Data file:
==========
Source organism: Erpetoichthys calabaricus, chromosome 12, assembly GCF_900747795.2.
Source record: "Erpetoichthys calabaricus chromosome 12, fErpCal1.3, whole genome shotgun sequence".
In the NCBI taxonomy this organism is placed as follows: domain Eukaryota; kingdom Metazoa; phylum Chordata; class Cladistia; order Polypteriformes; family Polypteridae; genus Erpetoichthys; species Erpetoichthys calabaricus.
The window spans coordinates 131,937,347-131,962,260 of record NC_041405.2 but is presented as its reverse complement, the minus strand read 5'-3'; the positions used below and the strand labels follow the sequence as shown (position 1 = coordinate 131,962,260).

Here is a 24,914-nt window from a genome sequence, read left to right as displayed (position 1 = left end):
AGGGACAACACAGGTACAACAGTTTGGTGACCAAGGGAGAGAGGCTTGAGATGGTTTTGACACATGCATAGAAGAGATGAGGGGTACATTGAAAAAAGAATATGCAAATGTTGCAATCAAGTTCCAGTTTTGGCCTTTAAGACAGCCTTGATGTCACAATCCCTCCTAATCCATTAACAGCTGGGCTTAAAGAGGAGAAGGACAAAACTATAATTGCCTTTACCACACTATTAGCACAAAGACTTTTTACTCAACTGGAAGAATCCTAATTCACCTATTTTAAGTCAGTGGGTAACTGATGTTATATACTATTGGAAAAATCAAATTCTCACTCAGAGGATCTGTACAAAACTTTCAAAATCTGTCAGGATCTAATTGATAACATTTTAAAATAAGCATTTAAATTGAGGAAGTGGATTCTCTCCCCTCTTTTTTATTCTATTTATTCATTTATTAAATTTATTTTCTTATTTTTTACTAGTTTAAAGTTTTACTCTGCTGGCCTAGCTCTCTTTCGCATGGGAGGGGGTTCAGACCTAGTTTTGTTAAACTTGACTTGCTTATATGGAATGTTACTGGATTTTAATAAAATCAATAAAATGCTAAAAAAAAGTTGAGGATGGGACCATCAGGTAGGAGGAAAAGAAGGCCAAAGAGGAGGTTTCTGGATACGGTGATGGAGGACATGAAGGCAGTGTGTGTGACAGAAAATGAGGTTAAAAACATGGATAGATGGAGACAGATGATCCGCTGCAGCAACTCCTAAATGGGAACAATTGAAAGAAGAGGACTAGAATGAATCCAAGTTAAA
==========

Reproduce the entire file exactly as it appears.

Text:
Source organism: Erpetoichthys calabaricus, chromosome 12, assembly GCF_900747795.2.
Source record: "Erpetoichthys calabaricus chromosome 12, fErpCal1.3, whole genome shotgun sequence".
In the NCBI taxonomy this organism is placed as follows: domain Eukaryota; kingdom Metazoa; phylum Chordata; class Cladistia; order Polypteriformes; family Polypteridae; genus Erpetoichthys; species Erpetoichthys calabaricus.
The window spans coordinates 131,937,347-131,962,260 of record NC_041405.2 but is presented as its reverse complement, the minus strand read 5'-3'; the positions used below and the strand labels follow the sequence as shown (position 1 = coordinate 131,962,260).

Here is a 24,914-nt window from a genome sequence, read left to right as displayed (position 1 = left end):
AGGGACAACACAGGTACAACAGTTTGGTGACCAAGGGAGAGAGGCTTGAGATGGTTTTGACACATGCATAGAAGAGATGAGGGGTACATTGAAAAAAGAATATGCAAATGTTGCAATCAAGTTCCAGTTTTGGCCTTTAAGACAGCCTTGATGTCACAATCCCTCCTAATCCATTAACAGCTGGGCTTAAAGAGGAGAAGGACAAAACTATAATTGCCTTTACCACACTATTAGCACAAAGACTTTTTACTCAACTGGAAGAATCCTAATTCACCTATTTTAAGTCAGTGGGTAACTGATGTTATATACTATTGGAAAAATCAAATTCTCACTCAGAGGATCTGTACAAAACTTTCAAAATCTGTCAGGATCTAATTGATAACATTTTAAAATAAGCATTTAAATTGAGGAAGTGGATTCTCTCCCCTCTTTTTTATTCTATTTATTCATTTATTAAATTTATTTTCTTATTTTTTACTAGTTTAAAGTTTTACTCTGCTGGCCTAGCTCTCTTTCGCATGGGAGGGGGTTCAGACCTAGTTTTGTTAAACTTGACTTGCTTATATGGAATGTTACTGGATTTTAATAAAATCAATAAAATGCTAAAAAAAAGTTGAGGATGGGACCATCAGGTAGGAGGAAAAGAAGGCCAAAGAGGAGGTTTCTGGATACGGTGATGGAGGACATGAAGGCAGTGTGTGTGACAGAAAATGAGGTTAAAAACATGGATAGATGGAGACAGATGATCCGCTGCAGCAACTCCTAAATGGGAACAATTGAAAGAAGAGGACTAGAATGAATCCAAGTTAAA